A discussion of postcolonial literature must first acknowledge the scope and complexity of the term “postcolonial.” Temporally, the term designates any national literature written after the nation gained independence from a colonizing power. According to this definition, all literature written in the United States after 1776 could qualify as postcolonial. Because the United States has occupied the position of an economic and political world power since the nineteenth century, however, it is today regarded more as a historically colonizing force than as a former colony of Great Britain. Within this field of literary studies, “postcolonial” refers to those nations that gained independence between the last quarter of the nineteenth century and the 1960’s.
Geographically, “postcolonial” is a global term: It designates nations of the Caribbean, Central and South America, Africa, the South Pacific islands, and Malaysia. It applies equally to India, Ireland, Australia, New Zealand, Canada, and the Philippines. The colonizing powers to which these countries were subjected and with which they have continued to contend after gaining independence are Great Britain, France, Spain, Portugal, Belgium, Germany, and the United States.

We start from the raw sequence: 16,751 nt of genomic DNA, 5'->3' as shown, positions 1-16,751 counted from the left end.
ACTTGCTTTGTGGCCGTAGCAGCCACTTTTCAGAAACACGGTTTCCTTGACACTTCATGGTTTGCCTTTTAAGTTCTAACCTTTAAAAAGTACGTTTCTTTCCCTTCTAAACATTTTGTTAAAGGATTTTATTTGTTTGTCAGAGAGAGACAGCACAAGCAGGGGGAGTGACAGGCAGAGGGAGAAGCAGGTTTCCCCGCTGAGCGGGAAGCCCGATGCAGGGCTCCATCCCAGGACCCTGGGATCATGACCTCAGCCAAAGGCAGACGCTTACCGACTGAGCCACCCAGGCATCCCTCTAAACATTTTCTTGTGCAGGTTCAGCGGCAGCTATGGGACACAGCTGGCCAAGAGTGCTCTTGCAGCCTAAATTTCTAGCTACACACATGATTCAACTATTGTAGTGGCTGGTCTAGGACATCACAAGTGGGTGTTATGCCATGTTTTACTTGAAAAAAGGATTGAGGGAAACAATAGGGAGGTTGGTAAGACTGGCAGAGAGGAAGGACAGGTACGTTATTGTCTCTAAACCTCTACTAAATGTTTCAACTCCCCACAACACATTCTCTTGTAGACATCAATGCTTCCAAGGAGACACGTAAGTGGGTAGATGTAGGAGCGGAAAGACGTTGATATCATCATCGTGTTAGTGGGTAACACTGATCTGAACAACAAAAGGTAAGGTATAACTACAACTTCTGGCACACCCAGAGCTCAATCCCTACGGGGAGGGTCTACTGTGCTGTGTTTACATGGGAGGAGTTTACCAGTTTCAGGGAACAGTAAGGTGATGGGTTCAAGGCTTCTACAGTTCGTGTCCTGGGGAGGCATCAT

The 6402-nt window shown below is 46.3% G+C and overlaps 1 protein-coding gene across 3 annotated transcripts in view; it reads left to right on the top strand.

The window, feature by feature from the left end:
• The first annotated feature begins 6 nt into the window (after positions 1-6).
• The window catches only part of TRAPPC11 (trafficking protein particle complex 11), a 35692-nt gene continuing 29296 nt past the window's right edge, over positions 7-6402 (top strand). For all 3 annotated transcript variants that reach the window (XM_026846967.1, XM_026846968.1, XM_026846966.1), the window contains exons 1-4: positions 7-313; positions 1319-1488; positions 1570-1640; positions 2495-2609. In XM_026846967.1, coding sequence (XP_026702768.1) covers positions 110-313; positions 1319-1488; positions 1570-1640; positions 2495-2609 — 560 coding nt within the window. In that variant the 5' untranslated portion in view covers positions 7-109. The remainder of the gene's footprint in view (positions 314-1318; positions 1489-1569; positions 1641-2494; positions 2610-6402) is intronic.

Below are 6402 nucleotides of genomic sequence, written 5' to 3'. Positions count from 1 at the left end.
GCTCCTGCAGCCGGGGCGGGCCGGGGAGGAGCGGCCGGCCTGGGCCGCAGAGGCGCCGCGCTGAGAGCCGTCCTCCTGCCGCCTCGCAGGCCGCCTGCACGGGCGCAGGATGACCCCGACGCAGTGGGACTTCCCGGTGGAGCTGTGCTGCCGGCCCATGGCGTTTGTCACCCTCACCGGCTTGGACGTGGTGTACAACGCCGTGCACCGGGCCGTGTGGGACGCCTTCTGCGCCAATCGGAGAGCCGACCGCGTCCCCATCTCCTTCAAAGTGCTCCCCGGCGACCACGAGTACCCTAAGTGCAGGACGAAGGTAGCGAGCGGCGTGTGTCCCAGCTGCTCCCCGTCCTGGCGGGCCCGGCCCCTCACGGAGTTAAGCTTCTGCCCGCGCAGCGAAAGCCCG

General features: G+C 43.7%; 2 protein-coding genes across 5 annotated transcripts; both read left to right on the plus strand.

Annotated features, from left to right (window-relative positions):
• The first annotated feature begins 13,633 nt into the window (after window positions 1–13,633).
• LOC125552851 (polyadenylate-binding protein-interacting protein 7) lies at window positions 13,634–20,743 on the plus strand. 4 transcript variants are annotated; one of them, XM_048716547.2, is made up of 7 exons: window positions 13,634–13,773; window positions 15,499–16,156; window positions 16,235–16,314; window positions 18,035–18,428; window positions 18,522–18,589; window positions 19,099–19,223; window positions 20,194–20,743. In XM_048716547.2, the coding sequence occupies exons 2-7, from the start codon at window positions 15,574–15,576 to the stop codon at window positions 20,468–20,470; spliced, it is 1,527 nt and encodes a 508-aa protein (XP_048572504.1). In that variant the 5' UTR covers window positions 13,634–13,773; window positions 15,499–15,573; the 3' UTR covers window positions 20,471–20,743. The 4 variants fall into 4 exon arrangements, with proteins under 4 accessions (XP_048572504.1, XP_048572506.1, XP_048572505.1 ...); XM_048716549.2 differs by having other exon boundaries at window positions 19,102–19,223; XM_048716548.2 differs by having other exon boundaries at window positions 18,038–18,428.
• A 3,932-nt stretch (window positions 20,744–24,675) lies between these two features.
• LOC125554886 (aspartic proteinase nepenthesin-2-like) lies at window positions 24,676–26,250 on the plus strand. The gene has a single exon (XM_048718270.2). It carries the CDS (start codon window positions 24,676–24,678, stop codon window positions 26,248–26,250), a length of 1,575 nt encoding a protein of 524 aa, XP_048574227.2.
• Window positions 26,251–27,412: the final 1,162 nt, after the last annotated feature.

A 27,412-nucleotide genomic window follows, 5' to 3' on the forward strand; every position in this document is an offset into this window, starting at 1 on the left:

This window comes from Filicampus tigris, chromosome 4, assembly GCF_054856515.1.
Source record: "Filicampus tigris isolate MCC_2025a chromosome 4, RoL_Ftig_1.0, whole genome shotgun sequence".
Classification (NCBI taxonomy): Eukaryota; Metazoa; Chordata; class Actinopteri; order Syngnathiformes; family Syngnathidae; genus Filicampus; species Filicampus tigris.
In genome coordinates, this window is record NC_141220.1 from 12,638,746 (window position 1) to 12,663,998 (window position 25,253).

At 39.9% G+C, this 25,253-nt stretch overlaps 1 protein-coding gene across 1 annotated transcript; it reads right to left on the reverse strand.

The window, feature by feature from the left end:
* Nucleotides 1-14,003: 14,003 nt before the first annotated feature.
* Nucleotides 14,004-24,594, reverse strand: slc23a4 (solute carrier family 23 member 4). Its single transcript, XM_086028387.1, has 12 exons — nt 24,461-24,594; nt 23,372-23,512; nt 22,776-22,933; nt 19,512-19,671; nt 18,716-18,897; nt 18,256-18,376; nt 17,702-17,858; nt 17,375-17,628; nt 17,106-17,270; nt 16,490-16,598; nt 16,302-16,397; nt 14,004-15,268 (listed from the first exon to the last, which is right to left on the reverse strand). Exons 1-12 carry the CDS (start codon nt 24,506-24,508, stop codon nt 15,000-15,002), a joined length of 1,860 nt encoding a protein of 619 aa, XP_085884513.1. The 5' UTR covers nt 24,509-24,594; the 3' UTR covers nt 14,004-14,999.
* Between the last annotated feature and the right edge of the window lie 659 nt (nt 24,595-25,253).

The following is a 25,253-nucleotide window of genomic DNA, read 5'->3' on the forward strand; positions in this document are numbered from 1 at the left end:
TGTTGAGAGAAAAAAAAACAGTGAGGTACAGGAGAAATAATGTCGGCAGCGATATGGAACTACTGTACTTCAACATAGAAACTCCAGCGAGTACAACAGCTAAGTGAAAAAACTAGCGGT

Postcolonial studies are not limited by geography or time, however. They treat a broad span of concerns: the functioning of different empires during the colonial period and varying administrative systems left as legacies to the former colonies; the specific conditions under which independence was gained in each case; cultural, economic, and linguistic imperialism that persists after independence; and the local concerns of education, government, citizenship, and identity. Postcolonial literature tends to address opposition to imperial forces as it seeks to define autonomous national identity. In that quest, postcolonial literature explores issues of cultural alienation, and it struggles to express the specificity and particularities of indigenous cultures in languages that are not generally the original languages of the indigenous peoples but rather the languages of the former colonizers. The Kenyan writer Ngugi wa Thiong’o decided in 1981, after his imprisonment and exile for coauthoring and producing two Kikuyu-language plays that criticized the postcolonial Kenyan government, to switch from English to Kikuyu as the language for his writing. Similarly, the Irishman Samuel Beckett...
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